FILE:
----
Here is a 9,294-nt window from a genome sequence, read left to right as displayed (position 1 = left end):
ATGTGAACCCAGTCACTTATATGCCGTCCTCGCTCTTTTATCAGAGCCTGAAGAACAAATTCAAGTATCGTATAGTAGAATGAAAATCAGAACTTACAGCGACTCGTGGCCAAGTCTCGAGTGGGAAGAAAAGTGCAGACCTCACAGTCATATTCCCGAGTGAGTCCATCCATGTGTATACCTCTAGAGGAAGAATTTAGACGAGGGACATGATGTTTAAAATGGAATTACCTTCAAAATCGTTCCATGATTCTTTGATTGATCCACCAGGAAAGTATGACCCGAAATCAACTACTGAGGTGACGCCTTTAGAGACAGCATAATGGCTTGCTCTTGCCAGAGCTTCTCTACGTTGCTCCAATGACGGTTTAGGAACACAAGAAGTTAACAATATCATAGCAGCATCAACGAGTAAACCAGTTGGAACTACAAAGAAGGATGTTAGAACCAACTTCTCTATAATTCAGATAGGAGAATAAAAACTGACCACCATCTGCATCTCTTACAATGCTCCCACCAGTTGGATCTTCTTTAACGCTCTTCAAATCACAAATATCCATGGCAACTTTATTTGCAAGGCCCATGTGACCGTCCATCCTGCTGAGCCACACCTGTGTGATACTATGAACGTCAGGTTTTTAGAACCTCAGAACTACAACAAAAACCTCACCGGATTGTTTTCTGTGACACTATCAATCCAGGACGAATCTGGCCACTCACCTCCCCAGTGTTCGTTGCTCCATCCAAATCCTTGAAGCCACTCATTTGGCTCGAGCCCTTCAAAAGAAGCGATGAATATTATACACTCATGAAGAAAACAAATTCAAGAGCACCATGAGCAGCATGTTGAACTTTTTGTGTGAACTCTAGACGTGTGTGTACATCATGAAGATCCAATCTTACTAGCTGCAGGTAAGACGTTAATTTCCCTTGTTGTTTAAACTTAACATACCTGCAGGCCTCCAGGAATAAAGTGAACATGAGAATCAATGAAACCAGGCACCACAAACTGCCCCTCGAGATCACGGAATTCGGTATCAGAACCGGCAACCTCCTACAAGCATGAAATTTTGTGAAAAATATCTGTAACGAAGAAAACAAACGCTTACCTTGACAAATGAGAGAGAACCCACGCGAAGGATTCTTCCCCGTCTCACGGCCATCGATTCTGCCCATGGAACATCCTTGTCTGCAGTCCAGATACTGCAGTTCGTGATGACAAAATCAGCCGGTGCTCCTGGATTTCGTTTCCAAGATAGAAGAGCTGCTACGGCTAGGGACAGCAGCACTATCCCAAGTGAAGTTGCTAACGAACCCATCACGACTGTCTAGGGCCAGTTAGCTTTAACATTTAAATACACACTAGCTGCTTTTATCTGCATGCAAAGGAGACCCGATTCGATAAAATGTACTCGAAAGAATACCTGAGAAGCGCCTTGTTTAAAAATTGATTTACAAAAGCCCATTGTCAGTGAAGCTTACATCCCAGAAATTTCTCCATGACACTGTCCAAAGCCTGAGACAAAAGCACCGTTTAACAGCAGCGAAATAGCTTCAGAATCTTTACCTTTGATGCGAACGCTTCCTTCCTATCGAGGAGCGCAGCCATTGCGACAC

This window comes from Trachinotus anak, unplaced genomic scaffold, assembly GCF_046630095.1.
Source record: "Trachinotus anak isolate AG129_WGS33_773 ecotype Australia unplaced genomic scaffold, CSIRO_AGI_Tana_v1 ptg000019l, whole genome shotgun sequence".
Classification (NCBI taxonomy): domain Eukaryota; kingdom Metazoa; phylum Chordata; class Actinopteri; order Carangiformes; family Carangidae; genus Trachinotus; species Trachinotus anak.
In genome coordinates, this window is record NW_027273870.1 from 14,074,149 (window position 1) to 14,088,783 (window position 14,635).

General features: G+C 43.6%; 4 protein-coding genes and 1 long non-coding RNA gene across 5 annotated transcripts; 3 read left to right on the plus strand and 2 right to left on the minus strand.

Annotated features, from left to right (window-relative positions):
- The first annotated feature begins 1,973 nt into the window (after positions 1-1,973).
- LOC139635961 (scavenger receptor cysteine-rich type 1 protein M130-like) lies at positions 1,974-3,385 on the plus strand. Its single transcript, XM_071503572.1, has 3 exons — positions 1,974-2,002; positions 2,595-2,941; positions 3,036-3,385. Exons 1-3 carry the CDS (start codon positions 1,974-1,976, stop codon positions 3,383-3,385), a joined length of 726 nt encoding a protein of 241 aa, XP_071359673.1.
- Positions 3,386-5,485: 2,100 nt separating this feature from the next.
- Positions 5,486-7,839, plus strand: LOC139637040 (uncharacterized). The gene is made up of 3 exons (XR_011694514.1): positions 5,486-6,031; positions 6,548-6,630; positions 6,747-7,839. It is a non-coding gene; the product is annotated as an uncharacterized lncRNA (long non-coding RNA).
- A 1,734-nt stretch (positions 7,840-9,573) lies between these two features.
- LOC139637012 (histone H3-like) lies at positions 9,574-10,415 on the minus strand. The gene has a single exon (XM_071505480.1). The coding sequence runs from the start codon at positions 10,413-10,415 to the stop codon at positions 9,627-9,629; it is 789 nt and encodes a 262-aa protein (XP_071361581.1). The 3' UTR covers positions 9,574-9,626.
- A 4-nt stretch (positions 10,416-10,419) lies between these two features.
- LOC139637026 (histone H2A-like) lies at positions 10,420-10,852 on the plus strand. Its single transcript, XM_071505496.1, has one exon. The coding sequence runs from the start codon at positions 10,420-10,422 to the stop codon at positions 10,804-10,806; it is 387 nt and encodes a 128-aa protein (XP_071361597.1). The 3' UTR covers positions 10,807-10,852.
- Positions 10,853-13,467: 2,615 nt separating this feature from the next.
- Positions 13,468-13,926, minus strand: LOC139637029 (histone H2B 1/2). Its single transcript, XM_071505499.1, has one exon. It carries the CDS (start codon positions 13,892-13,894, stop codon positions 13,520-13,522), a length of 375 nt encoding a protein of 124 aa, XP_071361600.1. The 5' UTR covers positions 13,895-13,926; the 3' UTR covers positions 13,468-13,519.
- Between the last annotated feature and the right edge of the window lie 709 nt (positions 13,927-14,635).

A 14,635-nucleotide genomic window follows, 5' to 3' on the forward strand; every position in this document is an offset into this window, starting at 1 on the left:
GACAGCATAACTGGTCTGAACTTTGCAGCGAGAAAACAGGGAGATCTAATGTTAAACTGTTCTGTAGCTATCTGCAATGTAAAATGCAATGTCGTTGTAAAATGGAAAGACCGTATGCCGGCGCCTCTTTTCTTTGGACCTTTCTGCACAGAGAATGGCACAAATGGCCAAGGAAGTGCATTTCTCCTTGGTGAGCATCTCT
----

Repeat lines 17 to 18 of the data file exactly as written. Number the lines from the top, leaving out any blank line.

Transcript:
- Positions 10,853-13,467: 2,615 nt separating this feature from the next.
- Positions 13,468-13,926, minus strand: LOC139637029 (histone H2B 1/2). Its single transcript, XM_071505499.1, has one exon. It carries the CDS (start codon positions 13,892-13,894, stop codon positions 13,520-13,522), a length of 375 nt encoding a protein of 124 aa, XP_071361600.1. The 5' UTR covers positions 13,895-13,926; the 3' UTR covers positions 13,468-13,519.